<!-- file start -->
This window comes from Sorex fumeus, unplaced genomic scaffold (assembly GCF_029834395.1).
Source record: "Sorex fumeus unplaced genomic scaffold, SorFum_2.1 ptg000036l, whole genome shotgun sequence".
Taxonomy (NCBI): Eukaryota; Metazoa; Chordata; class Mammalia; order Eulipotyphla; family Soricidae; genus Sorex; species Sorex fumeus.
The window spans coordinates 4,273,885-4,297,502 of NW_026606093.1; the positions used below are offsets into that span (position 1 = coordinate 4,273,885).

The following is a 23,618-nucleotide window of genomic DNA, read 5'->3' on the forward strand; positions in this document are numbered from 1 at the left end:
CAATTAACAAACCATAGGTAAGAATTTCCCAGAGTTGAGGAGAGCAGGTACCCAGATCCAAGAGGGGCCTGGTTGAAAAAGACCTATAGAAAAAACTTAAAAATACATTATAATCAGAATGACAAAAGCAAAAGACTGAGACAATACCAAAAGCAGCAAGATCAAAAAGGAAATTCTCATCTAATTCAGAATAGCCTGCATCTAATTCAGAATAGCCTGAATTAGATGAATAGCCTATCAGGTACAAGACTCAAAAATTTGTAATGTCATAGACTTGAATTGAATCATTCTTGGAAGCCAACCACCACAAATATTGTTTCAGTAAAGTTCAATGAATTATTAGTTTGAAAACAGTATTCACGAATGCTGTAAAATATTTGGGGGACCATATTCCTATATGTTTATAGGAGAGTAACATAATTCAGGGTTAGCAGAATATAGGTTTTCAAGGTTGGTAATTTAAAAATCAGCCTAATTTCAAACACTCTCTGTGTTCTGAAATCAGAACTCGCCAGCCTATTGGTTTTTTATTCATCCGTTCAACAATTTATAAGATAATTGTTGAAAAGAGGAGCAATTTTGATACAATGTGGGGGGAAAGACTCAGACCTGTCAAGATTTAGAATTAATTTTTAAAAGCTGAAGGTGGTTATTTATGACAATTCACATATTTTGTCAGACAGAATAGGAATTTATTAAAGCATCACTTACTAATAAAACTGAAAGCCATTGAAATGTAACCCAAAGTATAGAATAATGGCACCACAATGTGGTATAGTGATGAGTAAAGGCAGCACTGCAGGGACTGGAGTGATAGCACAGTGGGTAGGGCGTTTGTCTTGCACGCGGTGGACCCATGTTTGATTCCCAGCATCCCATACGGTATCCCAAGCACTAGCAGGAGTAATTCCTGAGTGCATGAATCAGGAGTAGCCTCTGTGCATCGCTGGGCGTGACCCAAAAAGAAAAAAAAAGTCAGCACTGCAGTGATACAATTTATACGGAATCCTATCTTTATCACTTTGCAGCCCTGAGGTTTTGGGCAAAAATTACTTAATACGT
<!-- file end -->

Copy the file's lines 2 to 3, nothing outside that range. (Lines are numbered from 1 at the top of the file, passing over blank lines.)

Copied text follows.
Source record: "Sorex fumeus unplaced genomic scaffold, SorFum_2.1 ptg000036l, whole genome shotgun sequence".
Taxonomy (NCBI): Eukaryota; Metazoa; Chordata; class Mammalia; order Eulipotyphla; family Soricidae; genus Sorex; species Sorex fumeus.